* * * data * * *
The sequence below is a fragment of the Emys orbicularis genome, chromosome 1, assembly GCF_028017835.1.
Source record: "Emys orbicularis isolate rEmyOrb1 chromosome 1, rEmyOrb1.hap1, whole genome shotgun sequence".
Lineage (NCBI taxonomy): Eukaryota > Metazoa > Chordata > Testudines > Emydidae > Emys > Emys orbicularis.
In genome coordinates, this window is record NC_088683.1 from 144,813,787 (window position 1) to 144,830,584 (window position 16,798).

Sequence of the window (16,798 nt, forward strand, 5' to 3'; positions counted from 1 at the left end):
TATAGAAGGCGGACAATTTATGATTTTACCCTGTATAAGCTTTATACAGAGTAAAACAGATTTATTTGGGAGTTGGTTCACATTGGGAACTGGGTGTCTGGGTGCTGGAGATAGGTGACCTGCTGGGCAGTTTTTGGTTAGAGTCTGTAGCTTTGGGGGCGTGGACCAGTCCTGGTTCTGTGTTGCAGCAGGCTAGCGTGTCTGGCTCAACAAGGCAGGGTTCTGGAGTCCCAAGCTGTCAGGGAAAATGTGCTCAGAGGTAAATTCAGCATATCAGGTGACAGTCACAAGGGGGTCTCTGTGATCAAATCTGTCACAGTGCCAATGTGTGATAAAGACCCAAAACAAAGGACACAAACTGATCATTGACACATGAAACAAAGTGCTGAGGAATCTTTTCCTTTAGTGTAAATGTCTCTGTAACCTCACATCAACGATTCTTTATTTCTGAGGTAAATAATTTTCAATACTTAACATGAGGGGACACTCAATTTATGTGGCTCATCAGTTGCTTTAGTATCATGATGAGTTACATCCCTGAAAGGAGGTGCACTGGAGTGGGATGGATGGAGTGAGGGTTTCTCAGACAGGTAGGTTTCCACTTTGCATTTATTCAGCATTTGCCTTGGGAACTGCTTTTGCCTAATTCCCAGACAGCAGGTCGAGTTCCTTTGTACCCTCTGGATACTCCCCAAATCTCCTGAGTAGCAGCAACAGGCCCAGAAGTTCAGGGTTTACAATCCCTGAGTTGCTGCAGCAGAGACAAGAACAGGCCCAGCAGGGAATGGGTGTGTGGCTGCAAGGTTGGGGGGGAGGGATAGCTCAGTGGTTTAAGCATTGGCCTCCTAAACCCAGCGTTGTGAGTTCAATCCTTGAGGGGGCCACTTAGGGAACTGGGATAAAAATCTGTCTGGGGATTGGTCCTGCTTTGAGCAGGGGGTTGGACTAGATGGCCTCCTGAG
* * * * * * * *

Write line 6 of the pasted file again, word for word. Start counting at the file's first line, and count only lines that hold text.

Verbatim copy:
TATAGAAGGCGGACAATTTATGATTTTACCCTGTATAAGCTTTATACAGAGTAAAACAGATTTATTTGGGAGTTGGTTCACATTGGGAACTGGGTGTCTGGGTGCTGGAGATAGGTGACCTGCTGGGCAGTTTTTGGTTAGAGTCTGTAGCTTTGGGGGCGTGGACCAGTCCTGGTTCTGTGTTGCAGCAGGCTAGCGTGTCTGGCTCAACAAGGCAGGGTTCTGGAGTCCCAAGCTGTCAGGGAAAATGTGCTCAGAGGTAAATTCAGCATATCAGGTGACAGTCACAAGGGGGTCTCTGTGATCAAATCTGTCACAGTGCCAATGTGTGATAAAGACCCAAAACAAAGGACACAAACTGATCATTGACACATGAAACAAAGTGCTGAGGAATCTTTTCCTTTAGTGTAAATGTCTCTGTAACCTCACATCAACGATTCTTTATTTCTGAGGTAAATAATTTTCAATACTTAACATGAGGGGACACTCAATTTATGTGGCTCATCAGTTGCTTTAGTATCATGATGAGTTACATCCCTGAAAGGAGGTGCACTGGAGTGGGATGGATGGAGTGAGGGTTTCTCAGACAGGTAGGTTTCCACTTTGCATTTATTCAGCATTTGCCTTGGGAACTGCTTTTGCCTAATTCCCAGACAGCAGGTCGAGTTCCTTTGTACCCTCTGGATACTCCCCAAATCTCCTGAGTAGCAGCAACAGGCCCAGAAGTTCAGGGTTTACAATCCCTGAGTTGCTGCAGCAGAGACAAGAACAGGCCCAGCAGGGAATGGGTGTGTGGCTGCAAGGTTGGGGGGGAGGGATAGCTCAGTGGTTTAAGCATTGGCCTCCTAAACCCAGCGTTGTGAGTTCAATCCTTGAGGGGGCCACTTAGGGAACTGGGATAAAAATCTGTCTGGGGATTGGTCCTGCTTTGAGCAGGGGGTTGGACTAGATGGCCTCCTGAG